Garfieldhug's Blog

This & That Including What Ails

Seeking Consultants? Select With Care

on October 16, 2013

Sunday Times is always my favourite read over the weekends. I literally read it cover to cover, including the Careers section.

I read once that one has to be careful selecting talent or procuring consultancy services. I cannot agree more. Given great IT technology, documents are easily milled. This is where HR’s mantra of “paper milling” is on radar to discern amongst those who may be guilty of this.

The same for consultants or where consultancy services are marketed. I went through an interesting exercise once. The consultant was from UK (do not get me wrong as not all consultants from UK are bad) and he is to me, a “freshie” with little work understanding of the culture or work methods of Singapore. I could understand that he wanted to garner experience working in Singapore through a consultancy firm but the question to me was if he was a good fit.

It is easy to come packaged as an expatriate, with glitzy brochures and or company souvenirs of note books. Still I shuddered when looking at the covers of the note book as it came in triangles and in multiple colors. It reminded me of turgid designs that Van Gogh used and I could understand Van Gogh as he was mentally affected during his painting years. To me, being a HR practitioner, this seemed unnerving as it did not put me at ease looking at the triangles and associative colors. It put me off really. I had wanted to give my 2 cents worth of feedback but held my tongue as I did not want to rain on their parade! Further, constructive criticism may not be welcomed.

I went through an hour of questions and answers by this Team whom I shall call John and Tom. John is a local Singaporean and Tom is the aspiring expat. Neither complemented the other and Tom led the question and answers using a recording device. To me, this was again a “no-no” to obtain constructive feedback. I wondered how many would agree to this interview commissioned by the boss for a tape recorder. It reminded me of how “honest” can feedback be elicited!

The questions came fast and furious with no time for a participant like me to think. It irritated me that Tom kept looking at his watch. I knew he was on a clock but to make me respond honestly and truthfully was a challenge when my interviewer kept looking at his watch. It showed me he was either disinterested in me or he was just going through the motion as he was not really interested but he had a fee to earn.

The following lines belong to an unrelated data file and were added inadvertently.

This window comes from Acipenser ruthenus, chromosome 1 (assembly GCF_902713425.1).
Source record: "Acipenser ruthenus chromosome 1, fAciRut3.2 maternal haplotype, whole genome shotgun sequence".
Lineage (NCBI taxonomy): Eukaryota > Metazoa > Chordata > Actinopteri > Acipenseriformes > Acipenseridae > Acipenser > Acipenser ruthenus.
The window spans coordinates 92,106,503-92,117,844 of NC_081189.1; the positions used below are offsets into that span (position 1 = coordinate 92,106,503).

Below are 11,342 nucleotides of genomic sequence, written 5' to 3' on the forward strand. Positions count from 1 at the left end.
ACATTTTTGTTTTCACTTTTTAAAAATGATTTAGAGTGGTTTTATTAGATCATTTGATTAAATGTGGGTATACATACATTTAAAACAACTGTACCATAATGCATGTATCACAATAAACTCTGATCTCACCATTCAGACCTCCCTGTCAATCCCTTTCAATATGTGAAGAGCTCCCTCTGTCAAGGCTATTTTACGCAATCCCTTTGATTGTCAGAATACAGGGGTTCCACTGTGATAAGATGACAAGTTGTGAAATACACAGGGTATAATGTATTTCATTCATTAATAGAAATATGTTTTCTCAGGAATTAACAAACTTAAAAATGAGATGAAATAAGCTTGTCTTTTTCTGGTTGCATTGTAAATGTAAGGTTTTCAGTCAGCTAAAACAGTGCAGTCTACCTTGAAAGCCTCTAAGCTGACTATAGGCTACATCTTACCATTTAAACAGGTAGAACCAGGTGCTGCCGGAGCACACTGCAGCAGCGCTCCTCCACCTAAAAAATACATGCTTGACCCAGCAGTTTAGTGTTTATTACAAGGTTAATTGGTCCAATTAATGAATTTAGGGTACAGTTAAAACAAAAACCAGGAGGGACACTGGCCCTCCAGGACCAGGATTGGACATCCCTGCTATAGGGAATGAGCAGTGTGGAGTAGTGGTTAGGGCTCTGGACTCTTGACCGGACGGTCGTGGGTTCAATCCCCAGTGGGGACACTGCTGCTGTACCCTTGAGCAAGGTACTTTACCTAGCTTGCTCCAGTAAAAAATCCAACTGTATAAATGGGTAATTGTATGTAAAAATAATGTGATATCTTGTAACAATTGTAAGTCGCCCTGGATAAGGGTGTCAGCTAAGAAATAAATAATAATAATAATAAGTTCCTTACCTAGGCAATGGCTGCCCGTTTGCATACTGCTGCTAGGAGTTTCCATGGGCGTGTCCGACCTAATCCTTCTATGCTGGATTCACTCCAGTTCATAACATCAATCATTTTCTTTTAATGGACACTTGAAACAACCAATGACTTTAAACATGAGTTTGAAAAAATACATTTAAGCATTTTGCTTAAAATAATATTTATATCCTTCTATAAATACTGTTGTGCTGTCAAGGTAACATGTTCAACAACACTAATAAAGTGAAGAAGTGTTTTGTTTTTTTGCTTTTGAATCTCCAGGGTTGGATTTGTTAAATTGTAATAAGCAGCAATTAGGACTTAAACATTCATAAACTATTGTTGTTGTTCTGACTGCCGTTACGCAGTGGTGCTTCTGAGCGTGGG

One of the 50 questions asked over an hour (which is about 0.83 minutes per question) – of which we started 10 minutes later, one of the questions asked of me was why I am with the job I chose and another was – use one word to describe the company I worked with.

Hmm – given the turgid triangles and Tom’s attitude for interview, I told him I wanted to see an SME grow ie use my talent and skills set to grow the company as I had a belief and a patriotic streak in me. As for the one word to describe the company, I told him “chaos”.

Tom’s fee did not come cheap and given the quality of his work, I must comment that it would be a sorry waste of resources as I have been a participant at larger organisations whereby consultants had elicited feedback in a formative manner with the right ambience and setting. I maybe bias but I was unimpressed with Tom. He had no understanding of our local culture, industry and the business specifics related to it. Further he failed to pick out that I was not a production operator – I am not a foreign worker nor do I work on the shop floor. I was in the business of people management.

As a consultant, the least he could have done was to read up on our company’s business, the people’s background or positions, roles they hold and ask specific relevant questions that can relate and augment his fact finding consultancy work.

So, I can agree with the articles recently featured in the newspapers – there are consultants and there are consultants. To select a consultant, we should not judge on if the marketing rah rah was good but the essence of the consultant and his team. Sure signs of potential set backs would be the consultant’s background, ability to understand and integrate what he knows of Singapore, economic trends and labor laws within Singapore and especially the business of the organisation it is intending to offer their service too.

In a nutshell, Tom did not impress and given my cynical outlook, he did not garner my respect and he pales beyond comparison with other consultants I have worked with in previous environments. UK or otherwise, it is not the country but the people who run the business that makes a distinct difference. This is my humble opinion and view in adding to the merits of the newspaper article reported. We must be alert to whom you choose to help you with your business ideals!

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